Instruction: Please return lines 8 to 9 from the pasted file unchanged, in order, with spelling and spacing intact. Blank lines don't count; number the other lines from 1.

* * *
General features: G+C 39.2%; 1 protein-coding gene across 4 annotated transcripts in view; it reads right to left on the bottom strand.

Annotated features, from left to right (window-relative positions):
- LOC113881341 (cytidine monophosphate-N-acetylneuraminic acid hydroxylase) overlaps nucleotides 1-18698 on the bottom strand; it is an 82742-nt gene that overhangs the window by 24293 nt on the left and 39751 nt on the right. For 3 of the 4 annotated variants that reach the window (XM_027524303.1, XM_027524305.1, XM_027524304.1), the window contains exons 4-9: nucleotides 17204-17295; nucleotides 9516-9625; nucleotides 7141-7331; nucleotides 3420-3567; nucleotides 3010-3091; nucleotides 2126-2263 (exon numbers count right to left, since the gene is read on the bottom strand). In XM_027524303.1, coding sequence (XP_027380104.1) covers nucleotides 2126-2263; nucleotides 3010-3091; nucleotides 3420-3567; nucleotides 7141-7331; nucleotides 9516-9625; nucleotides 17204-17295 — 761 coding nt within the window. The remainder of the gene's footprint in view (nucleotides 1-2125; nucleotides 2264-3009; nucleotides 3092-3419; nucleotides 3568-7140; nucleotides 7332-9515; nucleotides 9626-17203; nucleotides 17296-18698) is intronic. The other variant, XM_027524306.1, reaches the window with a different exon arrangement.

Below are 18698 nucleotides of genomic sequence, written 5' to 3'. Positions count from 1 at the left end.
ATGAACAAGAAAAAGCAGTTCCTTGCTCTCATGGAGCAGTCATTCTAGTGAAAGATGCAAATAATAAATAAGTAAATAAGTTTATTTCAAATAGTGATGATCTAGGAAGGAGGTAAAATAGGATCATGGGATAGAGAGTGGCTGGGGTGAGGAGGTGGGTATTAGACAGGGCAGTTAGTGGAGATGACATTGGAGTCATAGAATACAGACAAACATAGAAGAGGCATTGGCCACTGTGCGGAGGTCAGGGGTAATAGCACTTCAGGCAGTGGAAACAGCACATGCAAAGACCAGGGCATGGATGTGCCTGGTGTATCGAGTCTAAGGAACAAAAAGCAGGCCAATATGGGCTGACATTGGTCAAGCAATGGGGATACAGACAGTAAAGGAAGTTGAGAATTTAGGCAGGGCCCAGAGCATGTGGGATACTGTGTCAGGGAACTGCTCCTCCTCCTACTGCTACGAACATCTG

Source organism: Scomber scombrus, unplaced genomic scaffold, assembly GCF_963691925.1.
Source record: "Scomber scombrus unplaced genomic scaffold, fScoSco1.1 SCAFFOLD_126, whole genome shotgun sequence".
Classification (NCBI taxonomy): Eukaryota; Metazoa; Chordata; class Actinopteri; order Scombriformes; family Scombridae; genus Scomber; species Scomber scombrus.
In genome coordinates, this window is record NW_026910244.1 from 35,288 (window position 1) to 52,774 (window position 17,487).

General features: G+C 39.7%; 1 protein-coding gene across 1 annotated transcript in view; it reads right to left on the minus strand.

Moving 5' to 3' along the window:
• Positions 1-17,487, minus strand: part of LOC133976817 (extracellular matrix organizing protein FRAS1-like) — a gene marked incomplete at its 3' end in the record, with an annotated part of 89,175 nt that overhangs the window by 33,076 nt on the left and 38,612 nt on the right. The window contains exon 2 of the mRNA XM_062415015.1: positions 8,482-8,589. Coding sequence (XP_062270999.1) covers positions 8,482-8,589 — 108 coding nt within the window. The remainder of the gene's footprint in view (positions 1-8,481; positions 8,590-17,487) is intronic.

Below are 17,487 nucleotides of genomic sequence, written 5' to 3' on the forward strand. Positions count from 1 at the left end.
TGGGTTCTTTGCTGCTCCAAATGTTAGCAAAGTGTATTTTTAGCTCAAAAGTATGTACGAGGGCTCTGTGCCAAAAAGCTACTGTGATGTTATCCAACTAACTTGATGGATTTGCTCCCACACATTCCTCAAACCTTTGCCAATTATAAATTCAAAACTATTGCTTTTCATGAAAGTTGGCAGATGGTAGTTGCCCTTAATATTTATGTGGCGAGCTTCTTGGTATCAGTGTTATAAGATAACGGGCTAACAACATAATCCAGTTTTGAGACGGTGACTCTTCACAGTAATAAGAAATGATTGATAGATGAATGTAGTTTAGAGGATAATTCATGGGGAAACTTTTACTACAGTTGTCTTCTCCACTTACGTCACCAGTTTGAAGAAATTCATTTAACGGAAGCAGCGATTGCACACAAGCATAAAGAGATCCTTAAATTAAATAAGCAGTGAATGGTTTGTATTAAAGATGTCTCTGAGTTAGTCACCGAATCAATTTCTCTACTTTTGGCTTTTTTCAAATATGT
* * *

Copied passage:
Classification (NCBI taxonomy): Eukaryota; Metazoa; Chordata; class Actinopteri; order Scombriformes; family Scombridae; genus Scomber; species Scomber scombrus.
In genome coordinates, this window is record NW_026910244.1 from 35,288 (window position 1) to 52,774 (window position 17,487).